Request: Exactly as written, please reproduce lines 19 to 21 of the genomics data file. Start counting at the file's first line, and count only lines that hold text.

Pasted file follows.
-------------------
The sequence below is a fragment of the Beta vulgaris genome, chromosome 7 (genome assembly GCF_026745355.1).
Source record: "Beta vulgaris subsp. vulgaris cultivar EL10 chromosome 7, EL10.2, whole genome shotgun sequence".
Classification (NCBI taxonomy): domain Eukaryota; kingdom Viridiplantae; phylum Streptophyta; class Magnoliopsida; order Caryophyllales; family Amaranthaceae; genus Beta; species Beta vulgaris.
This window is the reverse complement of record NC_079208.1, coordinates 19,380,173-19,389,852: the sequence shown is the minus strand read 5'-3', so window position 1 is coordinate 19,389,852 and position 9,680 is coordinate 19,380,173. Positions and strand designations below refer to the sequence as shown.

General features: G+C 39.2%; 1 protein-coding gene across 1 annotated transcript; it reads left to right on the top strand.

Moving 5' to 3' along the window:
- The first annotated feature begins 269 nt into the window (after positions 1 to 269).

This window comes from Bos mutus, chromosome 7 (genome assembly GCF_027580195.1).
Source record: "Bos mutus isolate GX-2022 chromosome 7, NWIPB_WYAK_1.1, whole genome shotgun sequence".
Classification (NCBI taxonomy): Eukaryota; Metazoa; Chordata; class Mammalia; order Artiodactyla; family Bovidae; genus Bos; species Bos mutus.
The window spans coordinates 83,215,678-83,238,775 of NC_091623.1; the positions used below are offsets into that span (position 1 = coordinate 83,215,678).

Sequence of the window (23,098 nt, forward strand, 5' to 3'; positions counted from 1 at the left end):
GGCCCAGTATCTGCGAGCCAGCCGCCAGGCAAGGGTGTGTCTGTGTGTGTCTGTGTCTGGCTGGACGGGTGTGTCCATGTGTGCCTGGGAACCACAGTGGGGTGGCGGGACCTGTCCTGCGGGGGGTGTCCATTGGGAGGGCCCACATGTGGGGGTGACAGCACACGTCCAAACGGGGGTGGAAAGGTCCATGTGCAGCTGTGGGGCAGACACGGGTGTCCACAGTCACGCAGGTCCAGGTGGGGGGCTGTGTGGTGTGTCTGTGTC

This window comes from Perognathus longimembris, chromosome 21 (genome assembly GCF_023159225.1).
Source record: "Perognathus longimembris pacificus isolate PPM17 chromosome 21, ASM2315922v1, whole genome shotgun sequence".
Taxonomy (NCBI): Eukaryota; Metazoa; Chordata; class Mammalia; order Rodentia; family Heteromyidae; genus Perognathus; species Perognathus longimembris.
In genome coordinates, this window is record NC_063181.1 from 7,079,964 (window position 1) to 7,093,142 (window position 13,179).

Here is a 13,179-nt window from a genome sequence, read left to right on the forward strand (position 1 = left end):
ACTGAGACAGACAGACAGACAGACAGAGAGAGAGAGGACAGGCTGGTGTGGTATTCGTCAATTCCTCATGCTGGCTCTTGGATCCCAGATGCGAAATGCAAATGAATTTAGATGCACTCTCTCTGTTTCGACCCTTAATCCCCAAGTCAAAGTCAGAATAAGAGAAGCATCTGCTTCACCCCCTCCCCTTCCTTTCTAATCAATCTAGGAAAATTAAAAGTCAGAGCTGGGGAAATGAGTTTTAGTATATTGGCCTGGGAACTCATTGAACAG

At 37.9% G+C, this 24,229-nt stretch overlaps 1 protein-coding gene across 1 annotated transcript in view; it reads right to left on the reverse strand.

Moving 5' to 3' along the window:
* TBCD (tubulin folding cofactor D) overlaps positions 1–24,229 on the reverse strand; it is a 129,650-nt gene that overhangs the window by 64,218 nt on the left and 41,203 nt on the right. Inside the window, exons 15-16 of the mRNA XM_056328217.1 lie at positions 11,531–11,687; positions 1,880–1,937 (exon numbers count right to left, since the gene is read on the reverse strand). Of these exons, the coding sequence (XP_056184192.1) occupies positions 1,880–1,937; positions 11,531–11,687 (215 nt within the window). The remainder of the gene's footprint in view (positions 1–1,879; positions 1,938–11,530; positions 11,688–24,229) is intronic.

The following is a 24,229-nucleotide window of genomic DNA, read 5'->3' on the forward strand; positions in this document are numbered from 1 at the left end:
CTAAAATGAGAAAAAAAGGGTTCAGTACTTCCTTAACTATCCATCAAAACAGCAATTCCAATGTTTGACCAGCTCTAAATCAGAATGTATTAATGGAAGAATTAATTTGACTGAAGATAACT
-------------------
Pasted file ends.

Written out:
ACTGAGACAGACAGACAGACAGACAGAGAGAGAGAGGACAGGCTGGTGTGGTATTCGTCAATTCCTCATGCTGGCTCTTGGATCCCAGATGCGAAATGCAAATGAATTTAGATGCACTCTCTCTGTTTCGACCCTTAATCCCCAAGTCAAAGTCAGAATAAGAGAAGCATCTGCTTCACCCCCTCCCCTTCCTTTCTAATCAATCTAGGAAAATTAAAAGTCAGAGCTGGGGAAATGAGTTTTAGTATATTGGCCTGGGAACTCATTGAACAG

At 37.9% G+C, this 24,229-nt stretch overlaps 1 protein-coding gene across 1 annotated transcript in view; it reads right to left on the reverse strand.

Moving 5' to 3' along the window: